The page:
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Faint Strings of Galaxies in Empty Space

A team of astronomers based at The University of Western Australia’s node of the International Centre for Radio Astronomy Research has found short strings of faint galaxies in what were previously thought to be empty parts of space.

The universe is full of vast collections of galaxies arranged in clusters connected by long strings. This structure is often called the “cosmic web”.

“The spaces in the cosmic web are thought to be staggeringly empty,” said Dr Mehmet Alpaslan, who led the research. “They might contain just one or two galaxies, as opposed to the hundreds that are found in big clusters.”

Using data from the Galaxy and Mass Assembly (GAMA) survey, Alpaslan and his colleagues found that the small number of galaxies inside these voids are arranged differently. “We found small strings composed of just a few galaxies penetrating into the voids – a completely new type of structure that we’ve called ‘tendrils’,” Alpaslan said.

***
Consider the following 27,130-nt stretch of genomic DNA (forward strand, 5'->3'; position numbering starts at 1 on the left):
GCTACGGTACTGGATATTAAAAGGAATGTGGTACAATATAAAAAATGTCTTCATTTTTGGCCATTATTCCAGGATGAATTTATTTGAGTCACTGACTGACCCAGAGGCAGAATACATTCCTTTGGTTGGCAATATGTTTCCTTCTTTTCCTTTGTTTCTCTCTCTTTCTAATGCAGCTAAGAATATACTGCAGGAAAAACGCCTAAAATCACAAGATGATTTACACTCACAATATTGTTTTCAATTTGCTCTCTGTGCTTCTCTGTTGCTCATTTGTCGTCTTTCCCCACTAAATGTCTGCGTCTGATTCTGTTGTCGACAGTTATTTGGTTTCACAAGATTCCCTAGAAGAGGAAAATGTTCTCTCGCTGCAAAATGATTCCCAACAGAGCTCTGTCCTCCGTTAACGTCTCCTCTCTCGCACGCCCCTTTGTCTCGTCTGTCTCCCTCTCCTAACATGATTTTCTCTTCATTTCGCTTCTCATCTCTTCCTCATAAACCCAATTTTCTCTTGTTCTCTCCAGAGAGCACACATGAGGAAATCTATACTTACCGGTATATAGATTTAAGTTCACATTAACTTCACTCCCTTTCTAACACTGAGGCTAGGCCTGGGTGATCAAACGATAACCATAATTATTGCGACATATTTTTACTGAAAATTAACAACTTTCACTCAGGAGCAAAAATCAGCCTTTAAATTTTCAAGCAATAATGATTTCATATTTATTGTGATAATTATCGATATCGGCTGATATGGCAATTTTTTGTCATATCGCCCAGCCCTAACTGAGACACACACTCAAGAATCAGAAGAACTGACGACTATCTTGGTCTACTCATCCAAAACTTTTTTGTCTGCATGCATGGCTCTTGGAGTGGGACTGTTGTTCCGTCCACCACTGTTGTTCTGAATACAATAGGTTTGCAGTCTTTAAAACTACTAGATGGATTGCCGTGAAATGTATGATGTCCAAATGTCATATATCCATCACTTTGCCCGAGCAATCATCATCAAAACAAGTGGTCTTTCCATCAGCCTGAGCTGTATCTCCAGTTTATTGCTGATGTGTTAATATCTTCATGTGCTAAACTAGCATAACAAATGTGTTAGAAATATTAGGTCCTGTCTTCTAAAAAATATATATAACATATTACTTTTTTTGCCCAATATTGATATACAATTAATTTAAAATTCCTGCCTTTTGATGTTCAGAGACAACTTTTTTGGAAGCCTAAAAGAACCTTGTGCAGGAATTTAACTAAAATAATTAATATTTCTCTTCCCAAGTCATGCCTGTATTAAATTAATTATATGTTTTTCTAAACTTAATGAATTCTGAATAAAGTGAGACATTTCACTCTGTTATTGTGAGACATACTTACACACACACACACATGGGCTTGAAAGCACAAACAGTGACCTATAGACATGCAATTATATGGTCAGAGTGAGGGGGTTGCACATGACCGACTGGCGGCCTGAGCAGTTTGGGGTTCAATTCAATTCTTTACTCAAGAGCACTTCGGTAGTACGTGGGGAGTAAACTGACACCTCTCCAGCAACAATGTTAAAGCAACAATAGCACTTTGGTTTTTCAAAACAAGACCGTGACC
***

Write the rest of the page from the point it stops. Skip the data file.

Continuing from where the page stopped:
To discover tendrils, the GAMA team created the largest-ever galaxy census of the southern skies using observations from the Anglo-Australian Telescope. “We weren’t sure what we’d find when we looked at voids in detail, but it was amazing to find so many of these tendrils lurking in regions that have previously been classified as empty,” said co-worker Dr Aaron Robotham.

“This means that voids might be much smaller than we previously thought, and that galaxies that were previously thought to be in a void might just be part of a tendril,” Alpaslan said.

The research has been published in the Monthly Notices of the Royal Astronomical Society.